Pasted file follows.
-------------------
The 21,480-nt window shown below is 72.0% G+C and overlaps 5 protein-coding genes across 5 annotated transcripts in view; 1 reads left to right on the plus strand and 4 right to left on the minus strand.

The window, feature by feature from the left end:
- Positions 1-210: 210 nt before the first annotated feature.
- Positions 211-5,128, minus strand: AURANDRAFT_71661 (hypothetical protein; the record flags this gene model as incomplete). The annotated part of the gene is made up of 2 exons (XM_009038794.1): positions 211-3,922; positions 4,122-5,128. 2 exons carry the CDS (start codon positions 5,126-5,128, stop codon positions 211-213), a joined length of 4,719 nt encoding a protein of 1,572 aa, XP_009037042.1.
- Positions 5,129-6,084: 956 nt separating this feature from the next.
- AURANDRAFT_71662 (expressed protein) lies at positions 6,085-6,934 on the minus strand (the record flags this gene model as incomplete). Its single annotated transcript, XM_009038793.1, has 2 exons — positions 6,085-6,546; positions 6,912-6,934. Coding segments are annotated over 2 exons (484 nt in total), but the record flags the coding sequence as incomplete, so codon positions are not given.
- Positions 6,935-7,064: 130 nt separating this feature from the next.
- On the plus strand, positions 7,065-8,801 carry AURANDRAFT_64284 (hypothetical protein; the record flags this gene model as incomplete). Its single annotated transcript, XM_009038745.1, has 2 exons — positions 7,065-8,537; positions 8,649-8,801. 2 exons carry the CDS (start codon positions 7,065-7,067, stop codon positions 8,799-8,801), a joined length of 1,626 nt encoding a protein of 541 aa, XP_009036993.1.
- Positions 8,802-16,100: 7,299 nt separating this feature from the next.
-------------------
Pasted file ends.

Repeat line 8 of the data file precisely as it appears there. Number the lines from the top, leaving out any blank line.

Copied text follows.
- On the plus strand, positions 7,065-8,801 carry AURANDRAFT_64284 (hypothetical protein; the record flags this gene model as incomplete). Its single annotated transcript, XM_009038745.1, has 2 exons — positions 7,065-8,537; positions 8,649-8,801. 2 exons carry the CDS (start codon positions 7,065-7,067, stop codon positions 8,799-8,801), a joined length of 1,626 nt encoding a protein of 541 aa, XP_009036993.1.